‘Louisiana Lightning’ and Yogi
Over the years I’ve discovered that if you kick any story around long enough, you can find a Louisiana connection.
For instance, after mention of the great Yankees catcher Yogi Berra by readers, I heard from Mike Gauthier, of Thibodaux:
“I am reading a recently published book titled ‘Driving Mr. Yogi,’ which is the true story of the unbreakable bond established between ‘Louisiana Lightning,’ the Lafayette pitcher Ron Guidry, and Yogi Berra.
“The story begins … when Yogi, after a 14-year boycott of the Yankees because of an affront from Yankees’ owner George Steinbrenner, once again begins attending spring training in Tampa after Steinbrenner apologizes.
“Guidry, who considers Yogi his mentor, picks him up at the airport upon his arrival.
“The story describes how over the ensuing years (Guidry has picked him up every year since!), an amazing bond has developed between the two.
“Many ‘Yogi-isms,’ hilarious descriptions of spring training experiences and some great baseball lore are included.
“A unique perspective of the personality and great warmth of Yogi is revealed.”
No mention of Yogi Berra would be complete without some Yogi-isms, and here are a few from Mike Gauthier:
“So I’m ugly … who cares? I never saw anyone hit with his face.”
“He hits from both sides of the plate. He is amphibious.”
And, when asked if fans who ran naked out on the field were men or women, Yogi replied, “I don’t know. They had bags over their heads.”
The ban wagon
Readers are still flooding my mailbox (the email one) with words and phrases they don’t much like:
- Mary McGehee says, “Would that you could ban these phrases at least for six months to see if they can become ‘normal’ again. (Would that be ‘rehab-ed?’)
“My nominees are ‘If you will,’ especially overused on news channels, and ‘We’ll have to leave it there …’ also on news channels.
“Frankly, I wish they WOULD ‘leave it there’!”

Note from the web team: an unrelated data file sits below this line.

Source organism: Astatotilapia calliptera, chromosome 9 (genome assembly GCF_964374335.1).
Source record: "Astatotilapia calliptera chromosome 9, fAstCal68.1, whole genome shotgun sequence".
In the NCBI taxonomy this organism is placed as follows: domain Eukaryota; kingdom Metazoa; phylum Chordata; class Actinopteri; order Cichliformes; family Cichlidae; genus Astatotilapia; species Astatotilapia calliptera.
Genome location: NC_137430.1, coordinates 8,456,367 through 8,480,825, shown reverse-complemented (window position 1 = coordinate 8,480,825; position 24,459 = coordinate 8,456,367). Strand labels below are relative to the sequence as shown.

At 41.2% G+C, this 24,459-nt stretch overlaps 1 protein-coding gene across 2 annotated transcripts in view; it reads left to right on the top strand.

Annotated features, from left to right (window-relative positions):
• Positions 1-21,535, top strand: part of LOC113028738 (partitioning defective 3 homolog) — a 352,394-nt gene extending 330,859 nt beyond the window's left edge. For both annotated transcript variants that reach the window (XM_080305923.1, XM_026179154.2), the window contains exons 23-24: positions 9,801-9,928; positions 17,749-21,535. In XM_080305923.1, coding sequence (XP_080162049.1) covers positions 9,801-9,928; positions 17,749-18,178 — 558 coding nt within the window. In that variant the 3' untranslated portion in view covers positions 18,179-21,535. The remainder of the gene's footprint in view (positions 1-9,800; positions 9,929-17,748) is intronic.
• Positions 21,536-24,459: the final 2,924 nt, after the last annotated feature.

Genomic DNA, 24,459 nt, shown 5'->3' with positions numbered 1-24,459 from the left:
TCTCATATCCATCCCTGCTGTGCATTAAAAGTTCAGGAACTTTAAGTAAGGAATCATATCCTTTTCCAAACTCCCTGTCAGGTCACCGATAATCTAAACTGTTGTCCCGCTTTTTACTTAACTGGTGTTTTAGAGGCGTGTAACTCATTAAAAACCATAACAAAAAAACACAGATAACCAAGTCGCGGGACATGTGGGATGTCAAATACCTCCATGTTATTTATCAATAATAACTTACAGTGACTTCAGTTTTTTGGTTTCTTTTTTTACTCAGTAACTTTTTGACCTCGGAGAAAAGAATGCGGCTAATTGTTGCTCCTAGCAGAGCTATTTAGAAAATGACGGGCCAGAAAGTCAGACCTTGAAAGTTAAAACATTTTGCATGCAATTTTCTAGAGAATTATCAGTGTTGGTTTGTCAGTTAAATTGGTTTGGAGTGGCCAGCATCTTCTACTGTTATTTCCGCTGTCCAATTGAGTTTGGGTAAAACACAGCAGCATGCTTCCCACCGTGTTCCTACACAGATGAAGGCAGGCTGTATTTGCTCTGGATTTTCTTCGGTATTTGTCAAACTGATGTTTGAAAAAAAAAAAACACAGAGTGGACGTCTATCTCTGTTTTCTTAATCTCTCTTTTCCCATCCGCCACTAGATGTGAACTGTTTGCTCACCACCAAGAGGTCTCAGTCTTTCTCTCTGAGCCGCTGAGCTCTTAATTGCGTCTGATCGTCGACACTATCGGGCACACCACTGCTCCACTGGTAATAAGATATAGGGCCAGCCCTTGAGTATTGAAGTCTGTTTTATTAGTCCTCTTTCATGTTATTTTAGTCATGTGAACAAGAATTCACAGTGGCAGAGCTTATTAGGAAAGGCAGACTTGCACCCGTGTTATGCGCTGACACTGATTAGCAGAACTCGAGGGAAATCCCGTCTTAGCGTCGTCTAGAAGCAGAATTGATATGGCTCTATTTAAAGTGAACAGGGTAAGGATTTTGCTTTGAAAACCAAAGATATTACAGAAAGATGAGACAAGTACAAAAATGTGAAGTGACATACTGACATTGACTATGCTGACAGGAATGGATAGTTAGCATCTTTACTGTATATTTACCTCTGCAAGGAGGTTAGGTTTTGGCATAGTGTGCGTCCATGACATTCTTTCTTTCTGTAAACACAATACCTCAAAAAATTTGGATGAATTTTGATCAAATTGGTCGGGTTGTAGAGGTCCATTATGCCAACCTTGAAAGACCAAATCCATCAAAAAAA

- MLM says, “It’s hard to believe no one has mentioned the phrase that immediately makes me change channels:
“ ‘Let’s get you up to speed.’
- Jim Firnberg, who started this whole business, says, “Before our seminar on words and phrases gets ‘thrown under the bus,’ here are a few more.
“Some are used by politicians, some by news media and/or other ‘policy wonks:’
“Calculus (except for a math course).
“Predicate (except as used in an English course).
“Prescription (except those written by a doctor).
“And, one that I have heard only once, ‘prebuttal’ as opposed to rebuttal.”
- Daryel Prust urges us, “Just say no to consultant-speak,” and offers some examples:
“‘Be proactive’ instead of plan.
“‘A paradigm shift’ instead of a new way.
“‘Consultant’ instead of ‘someone you pay a lot of money to look at your watch and tell you what time it is.’
“And can we all just please think inside the box and not give more than 100 percent?”
- Frank C. says, “‘Iconic’ is one such misused, overused word that needs to be banned.”
He offers this example: “That iconic journalist, Smiley Anders, has such an iconic column that revels in revisiting the iconic locations of our youth.”
Gee, I don’t know, Frank — that sounded OK to me …
Special People Dept.
On Monday, Edward and Sylvia Ann Carrio celebrate 63 years of marriage.
Works for me
This one, from Marvin Borgmeyer, goes in my “I Don’t Get No Respect” file:
“I saw the following saying and it made me think of you: ‘Work fascinates me. I can sit and look at it for hours.’”
Marvin Verbois, of The Villages, Fla., says this one is along the lines of our “famous last words” discussion. (And sounds like a personal experience):
“No one likes to hear ‘Oops’ when your wife is giving you a haircut.”
The generous husband
J.P. Morgan, of Geismar, tells of the gent at a business meeting in Chicago who was taking a break in the hotel lobby when the cell phone rang.
He answered it, and the conversation went like this:
“Honey, I am at a jewelry store, and I found this beautiful diamond ring for only $3,000. May I buy it?”
A few minutes later the phone rang again, and the second conversation went this way:
“Honey, I am at a travel agent’s office located right across from the jewelry store. They are offering a one-person, six-month cruise around the world for only $4,500. The ship sails today at 5 p.m. May I take the cruise?”
After a few more minutes the man went back into the meeting, held up the cell phone and asked, “Which one of you gentlemen left his cell phone out in the lobby?”
Write Smiley at Smiley@theadvocate.com. He can also be reached by fax at (225) 388-0351 or mail at P.O. Box 588, Baton Rouge, LA 70821.